Lifestyle changes to manage weight loss are effective in reducing obesity regardless of age, a new study from the University of Warwick in England has found, which dispels myths about effectiveness of weight loss in older people.
Lead author Dr Thomas Barber of Warwick Medical School discussed the implications on Sunday Morning.
"We did a retrospective study among the patients who attend our hospital-based obesity service in Coventry in the UK, we split the groups up into two, according to age. The first group was the under 60s and the second group was those 60 and over, and we were interested in the success of weight loss in these two different groups based on lifestyle interventions.
"All of them saw dieticians, they had dietary input and support, some of them had some psychology, and many of them had medical input as well. And what we found was that there was really no difference in the success of weight loss between these two groups based on age. So the take-home message ... is that when it comes to the success of weight loss through lifestyle intervention in a hospital-based setting, age doesn't really play a role, certainly between the ages of 60 and 78, it really doesn't appear to have an effect.
"We need to acknowledge that we do live in an ageist society, and rather than neglecting attempts at weight loss in the older population, we should be embracing this and promoting this rather than holding back."
Barber says wider societal attitudes feed into complacency and defeatist and attitudes in individuals.
"And maybe healthcare professionals are more reluctant to refer older patients for weight interventions when really there's no justifications for that whatsoever. If anything really we should be promoting weight loss attempts and provisions of interventions in the older population, rather than holding back."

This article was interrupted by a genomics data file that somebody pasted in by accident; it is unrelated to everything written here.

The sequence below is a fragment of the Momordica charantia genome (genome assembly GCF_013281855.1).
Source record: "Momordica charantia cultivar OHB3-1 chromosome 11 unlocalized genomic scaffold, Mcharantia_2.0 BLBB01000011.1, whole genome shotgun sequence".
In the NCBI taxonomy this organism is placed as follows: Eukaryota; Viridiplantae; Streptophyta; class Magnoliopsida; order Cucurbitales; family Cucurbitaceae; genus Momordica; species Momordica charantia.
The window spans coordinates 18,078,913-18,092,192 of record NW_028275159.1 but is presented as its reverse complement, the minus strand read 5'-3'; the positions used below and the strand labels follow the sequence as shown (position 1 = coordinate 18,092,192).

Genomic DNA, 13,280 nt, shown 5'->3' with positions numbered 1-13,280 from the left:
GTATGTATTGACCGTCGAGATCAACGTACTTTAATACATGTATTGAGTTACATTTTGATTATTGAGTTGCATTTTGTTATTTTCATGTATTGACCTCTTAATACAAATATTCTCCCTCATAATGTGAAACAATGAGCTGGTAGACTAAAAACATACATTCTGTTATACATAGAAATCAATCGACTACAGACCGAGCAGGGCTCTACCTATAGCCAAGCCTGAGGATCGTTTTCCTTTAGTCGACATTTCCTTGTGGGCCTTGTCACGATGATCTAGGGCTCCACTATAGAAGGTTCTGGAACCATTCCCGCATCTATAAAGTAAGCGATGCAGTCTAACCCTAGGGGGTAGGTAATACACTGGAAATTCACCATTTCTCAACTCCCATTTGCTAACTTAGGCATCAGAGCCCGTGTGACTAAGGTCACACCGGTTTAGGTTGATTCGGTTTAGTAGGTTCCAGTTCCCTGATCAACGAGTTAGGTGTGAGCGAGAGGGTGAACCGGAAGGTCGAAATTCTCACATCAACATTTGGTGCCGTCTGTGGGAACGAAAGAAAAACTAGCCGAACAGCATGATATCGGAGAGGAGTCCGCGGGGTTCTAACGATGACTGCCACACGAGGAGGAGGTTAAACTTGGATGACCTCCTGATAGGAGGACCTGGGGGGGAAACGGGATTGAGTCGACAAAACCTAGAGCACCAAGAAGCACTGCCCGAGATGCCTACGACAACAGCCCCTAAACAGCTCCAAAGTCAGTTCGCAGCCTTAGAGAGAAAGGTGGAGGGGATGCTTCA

Losing the weight is well worth the effort, with over 50 diseases and conditions that can be comorbid, or present together with obesity, including mental health problems, and a greater risk of premature death.
"As we get older we're more likely to develop those 50 comorbidities, you can think of weight gain and obesity a bit like an accelerated form of ageing - when you throw obesity into the equation that really accelerates that process."
Barber says there are many aspects of lifestyle that affect weight, not just diet.
"People don't appreciate that how much we sleep is a massive factor, if we're sleep deprived then it makes it incredibly difficult to lose weight. The experts tell us that we should all be sleeping around 7.5 hours per night.
"And clearly a healthy diet; not so much restricting what we eat, it's eating the healthy foods. So we should all be optimising the fibre we have in our diet. There's studies that show that in the West we are fibre-impoverished, we should all be eating about 50 per cent more fibre than what we do. And if we optimise our fibre intake we can nurture a healthy gut flora, the bacteria that live within our gut.
"And when we say exercise, what it really means is avoidance of sedentariness and maintaining physical activity, it's really, really important."
Defeatist ageist attitudes are misplaced in a society where we live longer than we used to, he says.
"When we look at the kind of conditions we manage in our modern-day healthcare it is the chronic conditions, obesity, diabetes, cardiovascular disease, respiratory conditions, which form the major part. And the longer we live the older we get, the more likely we are to develop those conditions.
"There's a big emphasis now on healthy ageing; that's maintaining wellness and wellbeing into older age. And it's particularly important that as we are getting older that we do aim to achieve that.
"There are other studies published looking at the older age population in other settings, which have also shown, consistent with our own data, that being older is not really a barrier to losing weight. There was even one study that showed that older people were even better at adhering to a lifestyle programme, and achieving successful weight loss compared with their younger counterparts."